But then, we get the story of Mary Magdalene washing Christ’s feet in Luke 7. Mary Magdalene the Prostitute. Mary Magdalene the sinner. Mary Magdalene the outcast… She washed Christ’s feet. 

She wasn’t a servant whose only job was to clean guests’ feet. She wasn’t even supposed to touch men for fear of contaminating them. But Jesus… Jesus let her wash his feet. Not only did he let her wash his feet… She used her hair. Who knows where that filthy wretch had been? 

Two accounts of service. I’d much rather put myself in the shoes of the humbled disciple than the humiliated, repentant whore. 

Usually, foot-washing is a sweet, simple reminder of Christ’s willingness to serve us. The Greater serves the lesser. He never turned down a chance to serve someone as a way to encourage unity. Usually, I wash a fellow congregant’s already-clean feet just as a symbol of that. It’s easy, it’s short and easily forgotten. I’ve been a part of a church that does feet-washing since I was knee-high to a grasshopper.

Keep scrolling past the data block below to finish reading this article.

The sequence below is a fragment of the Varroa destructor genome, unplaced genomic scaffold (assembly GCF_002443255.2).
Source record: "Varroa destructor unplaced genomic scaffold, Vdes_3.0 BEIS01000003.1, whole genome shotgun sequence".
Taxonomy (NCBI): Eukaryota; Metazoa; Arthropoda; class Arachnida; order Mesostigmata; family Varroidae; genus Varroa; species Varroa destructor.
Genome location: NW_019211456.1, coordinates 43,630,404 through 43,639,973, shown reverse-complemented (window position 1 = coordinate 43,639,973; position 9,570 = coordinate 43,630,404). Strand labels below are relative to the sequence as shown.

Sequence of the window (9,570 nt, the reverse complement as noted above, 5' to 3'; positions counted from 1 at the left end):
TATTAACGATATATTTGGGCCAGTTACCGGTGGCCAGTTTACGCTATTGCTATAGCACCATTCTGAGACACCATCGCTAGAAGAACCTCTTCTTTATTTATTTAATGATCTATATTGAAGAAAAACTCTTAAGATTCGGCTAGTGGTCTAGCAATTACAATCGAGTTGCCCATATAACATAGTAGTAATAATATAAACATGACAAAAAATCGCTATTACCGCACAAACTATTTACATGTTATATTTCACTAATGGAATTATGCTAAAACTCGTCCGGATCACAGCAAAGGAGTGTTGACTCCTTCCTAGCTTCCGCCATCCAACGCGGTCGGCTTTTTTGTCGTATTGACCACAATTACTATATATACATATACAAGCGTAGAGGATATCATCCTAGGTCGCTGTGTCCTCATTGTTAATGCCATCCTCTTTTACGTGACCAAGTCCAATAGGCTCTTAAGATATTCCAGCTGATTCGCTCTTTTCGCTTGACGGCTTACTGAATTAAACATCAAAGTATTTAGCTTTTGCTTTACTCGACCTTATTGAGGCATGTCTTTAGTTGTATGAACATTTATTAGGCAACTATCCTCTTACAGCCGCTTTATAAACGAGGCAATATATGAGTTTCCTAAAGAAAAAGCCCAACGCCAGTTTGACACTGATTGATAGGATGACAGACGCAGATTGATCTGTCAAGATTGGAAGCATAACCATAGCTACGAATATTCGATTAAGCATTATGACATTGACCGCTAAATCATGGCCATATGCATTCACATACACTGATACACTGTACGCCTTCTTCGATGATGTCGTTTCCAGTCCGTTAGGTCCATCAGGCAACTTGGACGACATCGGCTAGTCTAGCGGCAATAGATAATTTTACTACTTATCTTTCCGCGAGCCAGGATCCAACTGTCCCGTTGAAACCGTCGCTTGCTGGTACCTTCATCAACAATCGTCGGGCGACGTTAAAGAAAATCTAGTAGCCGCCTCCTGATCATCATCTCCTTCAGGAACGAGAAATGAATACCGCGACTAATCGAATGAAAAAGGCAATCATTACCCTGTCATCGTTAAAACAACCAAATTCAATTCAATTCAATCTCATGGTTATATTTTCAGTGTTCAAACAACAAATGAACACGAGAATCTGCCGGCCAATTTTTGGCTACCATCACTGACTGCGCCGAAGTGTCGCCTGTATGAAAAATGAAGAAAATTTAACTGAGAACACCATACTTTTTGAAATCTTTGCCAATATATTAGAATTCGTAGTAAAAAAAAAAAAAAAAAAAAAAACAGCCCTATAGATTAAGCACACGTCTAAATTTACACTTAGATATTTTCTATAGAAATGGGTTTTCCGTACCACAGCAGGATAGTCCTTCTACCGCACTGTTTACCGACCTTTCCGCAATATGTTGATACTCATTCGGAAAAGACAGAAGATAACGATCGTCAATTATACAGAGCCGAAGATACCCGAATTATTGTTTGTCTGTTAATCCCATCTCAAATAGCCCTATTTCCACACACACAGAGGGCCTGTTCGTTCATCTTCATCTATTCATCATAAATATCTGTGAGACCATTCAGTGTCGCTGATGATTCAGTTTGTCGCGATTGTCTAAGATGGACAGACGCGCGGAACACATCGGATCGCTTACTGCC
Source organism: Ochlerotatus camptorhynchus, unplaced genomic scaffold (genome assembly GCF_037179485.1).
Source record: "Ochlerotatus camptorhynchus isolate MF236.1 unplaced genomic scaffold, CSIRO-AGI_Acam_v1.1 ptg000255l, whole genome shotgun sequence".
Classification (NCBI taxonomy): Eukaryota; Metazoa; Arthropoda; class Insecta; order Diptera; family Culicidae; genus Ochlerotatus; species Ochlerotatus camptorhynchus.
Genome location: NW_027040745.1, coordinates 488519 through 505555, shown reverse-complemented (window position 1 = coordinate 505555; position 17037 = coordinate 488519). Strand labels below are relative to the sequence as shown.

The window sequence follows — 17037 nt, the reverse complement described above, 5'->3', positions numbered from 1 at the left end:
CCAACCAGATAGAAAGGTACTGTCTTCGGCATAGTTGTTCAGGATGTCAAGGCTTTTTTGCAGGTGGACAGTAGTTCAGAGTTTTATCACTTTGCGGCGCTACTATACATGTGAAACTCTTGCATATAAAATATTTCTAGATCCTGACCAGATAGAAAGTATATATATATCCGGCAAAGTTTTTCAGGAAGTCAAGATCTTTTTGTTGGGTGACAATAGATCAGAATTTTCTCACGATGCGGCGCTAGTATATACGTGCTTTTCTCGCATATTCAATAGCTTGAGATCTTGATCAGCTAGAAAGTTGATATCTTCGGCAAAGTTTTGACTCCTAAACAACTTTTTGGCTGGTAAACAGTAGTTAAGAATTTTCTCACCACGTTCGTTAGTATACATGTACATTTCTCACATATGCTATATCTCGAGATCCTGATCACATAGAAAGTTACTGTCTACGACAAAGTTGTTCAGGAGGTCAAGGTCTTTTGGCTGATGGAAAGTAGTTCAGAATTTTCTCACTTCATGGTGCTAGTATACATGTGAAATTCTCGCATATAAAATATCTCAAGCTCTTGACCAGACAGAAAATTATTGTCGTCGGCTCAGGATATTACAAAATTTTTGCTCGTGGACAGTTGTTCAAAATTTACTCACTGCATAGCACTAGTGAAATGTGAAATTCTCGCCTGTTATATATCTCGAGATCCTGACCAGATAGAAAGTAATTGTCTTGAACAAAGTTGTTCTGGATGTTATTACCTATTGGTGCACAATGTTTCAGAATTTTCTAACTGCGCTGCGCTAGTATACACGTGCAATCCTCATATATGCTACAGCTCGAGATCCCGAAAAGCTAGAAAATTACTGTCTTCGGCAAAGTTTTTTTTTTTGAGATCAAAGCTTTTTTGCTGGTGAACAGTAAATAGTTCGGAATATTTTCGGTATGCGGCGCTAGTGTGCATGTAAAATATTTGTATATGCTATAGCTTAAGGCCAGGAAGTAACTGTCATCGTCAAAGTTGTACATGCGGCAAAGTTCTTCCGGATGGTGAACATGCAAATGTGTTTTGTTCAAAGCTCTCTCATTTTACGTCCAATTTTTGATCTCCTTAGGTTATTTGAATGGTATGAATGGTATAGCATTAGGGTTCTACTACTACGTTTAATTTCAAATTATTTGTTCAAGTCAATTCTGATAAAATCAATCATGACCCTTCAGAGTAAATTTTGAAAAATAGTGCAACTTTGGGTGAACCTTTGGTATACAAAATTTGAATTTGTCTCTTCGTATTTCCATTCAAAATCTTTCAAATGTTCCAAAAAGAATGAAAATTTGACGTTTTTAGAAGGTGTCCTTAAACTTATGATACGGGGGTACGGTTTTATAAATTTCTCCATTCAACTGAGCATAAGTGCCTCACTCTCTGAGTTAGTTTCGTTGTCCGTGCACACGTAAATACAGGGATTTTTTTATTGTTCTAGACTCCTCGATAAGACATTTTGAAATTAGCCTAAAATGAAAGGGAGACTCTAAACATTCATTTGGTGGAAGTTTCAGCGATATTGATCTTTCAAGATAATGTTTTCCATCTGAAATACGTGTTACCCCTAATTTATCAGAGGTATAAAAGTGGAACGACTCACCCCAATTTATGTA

In all honesty, though, I don’t remember any of those people I’ve “served.” 

I do, however, remember the time(s) God whispered to my heart at the stupidest of times, “Change of plans. Get on your knees. Take their shoes off and wash their feet. I asked you to serve them once and instead you served yourself. Show them what it means to serve when you let Me take over.”

It was in that moment I knew I had stopped praying for that particular person because my shame was larger than my desire to serve. Any time I started a prayer, it felt impossible to finish. Pray for him? I had hurt him! I can’t bless him by praying for him and act like my sin had never impacted him.